Developmental Editing is very important to your story’s success and shouldn’t be left for Beta Readers unless you have a trusted, accomplished story-writer friend who can show you what’s missing in your story.

Beta Readers are a wonderful part of revision AFTER you have your story down. I can’t wait to offer my memoir to Beta Readers. Usually writers want Beta Readers to address specific questions in their manuscripts.

For example:
Is the timeframe and location clear in each scene?
Where do you lose interest? Why, do you think?
What questions remain unanswered about the plot or who’s who?
Is the emotion on the page?
Do you get lost anywhere?

Beta Readers offer their opinions on sections of your story. They are great to give feedback from the point of view of an average reader to the author. This feedback is used by the writer to fix remaining issues with plot, pacing, and consistency.

I prefer an open dialogue with anyone who reads my stories. If they have questions about a passage, I like to have an opportunity to explain what I’m trying to say in the scene. Then I ask the reader what his interpretation of the scene is. Only then can I see what’s missing from the story.

As writers, we are very close to our stories, our characters. What we think is in the story, may not be when someone who does not know the story reads it. And yes—Developmental Editors tell you these things too.

You pay for Developmental Editors. You shouldn’t pay for Beta Readers. You are paying for the Developmental Editor’s expertise in the business of storytelling, of creating viable books for sale. They are the more expensive editors, when preparing a book for publication, as opposed to line editing—which is done at the completion of all other revision work for the story. Another important step to have completed.

I have used a book coach, originally from Author Accelerator, to create a solid version of my college memoir. I took a few months off from my memoir to create more YA short stories for the magazine market, to give myself distance from the memoir story. Now it’s time to pick up with my editor, Michele Orwin, and finish a final version of this memoir story.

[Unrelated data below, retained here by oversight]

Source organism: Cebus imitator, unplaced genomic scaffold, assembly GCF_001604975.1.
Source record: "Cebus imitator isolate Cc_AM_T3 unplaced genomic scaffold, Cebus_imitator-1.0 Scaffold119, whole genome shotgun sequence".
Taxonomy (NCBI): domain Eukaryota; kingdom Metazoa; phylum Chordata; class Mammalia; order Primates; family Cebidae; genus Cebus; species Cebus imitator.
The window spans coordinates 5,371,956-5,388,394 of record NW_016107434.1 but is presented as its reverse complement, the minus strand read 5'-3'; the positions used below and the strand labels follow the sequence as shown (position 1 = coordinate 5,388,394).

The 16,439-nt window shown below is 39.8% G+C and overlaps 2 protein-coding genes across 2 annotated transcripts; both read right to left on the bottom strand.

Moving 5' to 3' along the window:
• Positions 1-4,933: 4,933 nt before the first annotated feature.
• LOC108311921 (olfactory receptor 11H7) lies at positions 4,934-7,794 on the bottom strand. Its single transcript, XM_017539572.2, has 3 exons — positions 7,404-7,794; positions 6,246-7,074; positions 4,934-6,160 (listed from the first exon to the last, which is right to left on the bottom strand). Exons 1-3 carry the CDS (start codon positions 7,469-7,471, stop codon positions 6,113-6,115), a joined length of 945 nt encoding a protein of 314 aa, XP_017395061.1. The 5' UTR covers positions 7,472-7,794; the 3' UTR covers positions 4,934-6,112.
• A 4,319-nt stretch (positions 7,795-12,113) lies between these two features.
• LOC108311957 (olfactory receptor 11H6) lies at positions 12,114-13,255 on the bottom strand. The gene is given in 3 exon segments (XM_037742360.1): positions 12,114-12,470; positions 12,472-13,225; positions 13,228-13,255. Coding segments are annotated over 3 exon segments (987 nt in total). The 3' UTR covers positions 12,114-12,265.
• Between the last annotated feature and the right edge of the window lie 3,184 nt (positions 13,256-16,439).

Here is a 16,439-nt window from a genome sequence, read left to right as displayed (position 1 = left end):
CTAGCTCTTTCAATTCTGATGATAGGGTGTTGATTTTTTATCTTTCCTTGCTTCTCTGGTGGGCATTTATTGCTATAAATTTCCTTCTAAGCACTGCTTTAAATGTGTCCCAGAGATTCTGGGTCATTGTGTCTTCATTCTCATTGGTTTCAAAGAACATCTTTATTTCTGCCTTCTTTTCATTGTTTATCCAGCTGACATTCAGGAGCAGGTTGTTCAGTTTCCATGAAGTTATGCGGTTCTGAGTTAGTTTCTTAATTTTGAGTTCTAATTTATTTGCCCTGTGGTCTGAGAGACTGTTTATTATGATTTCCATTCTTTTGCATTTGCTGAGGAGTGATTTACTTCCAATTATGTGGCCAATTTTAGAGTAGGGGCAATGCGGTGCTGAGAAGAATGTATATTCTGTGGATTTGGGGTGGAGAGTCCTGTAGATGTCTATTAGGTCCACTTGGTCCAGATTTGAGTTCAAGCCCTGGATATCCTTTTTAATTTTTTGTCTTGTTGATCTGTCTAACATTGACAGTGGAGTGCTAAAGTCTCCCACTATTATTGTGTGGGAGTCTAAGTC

Has anyone ever added scenes to their stories or memoir about what the protagonist was like before the inciting incident or before the story present? I’m interested in how you set up the scenes and where you placed them in your story. Please share any insight you may have in the comments section of Adventures in Writing. Thanks so much!

And thank you for visiting Adventures in Writing. Please follow my blog if you haven’t already and connect with me online. Leave your blog link in the comment so I can be sure to do the same for you. To continue hopping through more amazing blogs or to join our Author Toolbox blog hop, click here

Tuesday, March 3, 2020

Insecure Writers Want to Know: Have you ever included personal traditions/customs in your stories?

            What an interesting question. I guess the problem with answering this question is; I don’t consider any of my personal family’s traditions or customs unique.  
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            I start many a story or blog post with a family experience or two. From my personal experiences of Camping with FiveKids, to the national parks and forests we’ve visited, many of my YA short stories come from our adventures. But traditions and customs? I don’t think they are any different from anyone else’s.